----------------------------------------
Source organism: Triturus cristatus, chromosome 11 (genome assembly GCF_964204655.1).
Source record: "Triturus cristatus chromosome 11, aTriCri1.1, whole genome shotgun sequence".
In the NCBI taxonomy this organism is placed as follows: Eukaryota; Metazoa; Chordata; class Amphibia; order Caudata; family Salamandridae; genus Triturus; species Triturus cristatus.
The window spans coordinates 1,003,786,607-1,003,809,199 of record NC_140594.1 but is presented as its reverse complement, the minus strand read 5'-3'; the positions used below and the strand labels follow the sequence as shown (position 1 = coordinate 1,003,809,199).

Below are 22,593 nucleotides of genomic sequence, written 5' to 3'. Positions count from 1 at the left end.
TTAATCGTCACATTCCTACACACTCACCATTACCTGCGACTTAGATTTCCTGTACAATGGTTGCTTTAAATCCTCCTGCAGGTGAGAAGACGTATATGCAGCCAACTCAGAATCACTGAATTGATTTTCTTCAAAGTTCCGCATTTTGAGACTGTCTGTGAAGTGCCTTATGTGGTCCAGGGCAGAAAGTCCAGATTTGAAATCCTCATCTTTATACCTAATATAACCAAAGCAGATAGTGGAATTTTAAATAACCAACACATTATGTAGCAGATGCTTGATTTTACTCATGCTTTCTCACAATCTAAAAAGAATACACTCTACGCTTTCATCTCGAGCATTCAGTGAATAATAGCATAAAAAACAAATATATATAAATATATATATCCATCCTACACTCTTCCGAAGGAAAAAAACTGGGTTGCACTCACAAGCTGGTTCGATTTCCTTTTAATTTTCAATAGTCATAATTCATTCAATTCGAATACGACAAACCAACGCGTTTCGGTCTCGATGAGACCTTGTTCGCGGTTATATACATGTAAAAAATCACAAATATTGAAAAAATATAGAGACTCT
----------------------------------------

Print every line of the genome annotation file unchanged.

Source organism: Triturus cristatus, chromosome 11 (genome assembly GCF_964204655.1).
Source record: "Triturus cristatus chromosome 11, aTriCri1.1, whole genome shotgun sequence".
In the NCBI taxonomy this organism is placed as follows: Eukaryota; Metazoa; Chordata; class Amphibia; order Caudata; family Salamandridae; genus Triturus; species Triturus cristatus.
The window spans coordinates 1,003,786,607-1,003,809,199 of record NC_140594.1 but is presented as its reverse complement, the minus strand read 5'-3'; the positions used below and the strand labels follow the sequence as shown (position 1 = coordinate 1,003,809,199).

Below are 22,593 nucleotides of genomic sequence, written 5' to 3'. Positions count from 1 at the left end.
TTAATCGTCACATTCCTACACACTCACCATTACCTGCGACTTAGATTTCCTGTACAATGGTTGCTTTAAATCCTCCTGCAGGTGAGAAGACGTATATGCAGCCAACTCAGAATCACTGAATTGATTTTCTTCAAAGTTCCGCATTTTGAGACTGTCTGTGAAGTGCCTTATGTGGTCCAGGGCAGAAAGTCCAGATTTGAAATCCTCATCTTTATACCTAATATAACCAAAGCAGATAGTGGAATTTTAAATAACCAACACATTATGTAGCAGATGCTTGATTTTACTCATGCTTTCTCACAATCTAAAAAGAATACACTCTACGCTTTCATCTCGAGCATTCAGTGAATAATAGCATAAAAAACAAATATATATAAATATATATATCCATCCTACACTCTTCCGAAGGAAAAAAACTGGGTTGCACTCACAAGCTGGTTCGATTTCCTTTTAATTTTCAATAGTCATAATTCATTCAATTCGAATACGACAAACCAACGCGTTTCGGTCTCGATGAGACCTTGTTCGCGGTTATATACATGTAAAAAATCACAAATATTGAAAAAATATAGAGACTCT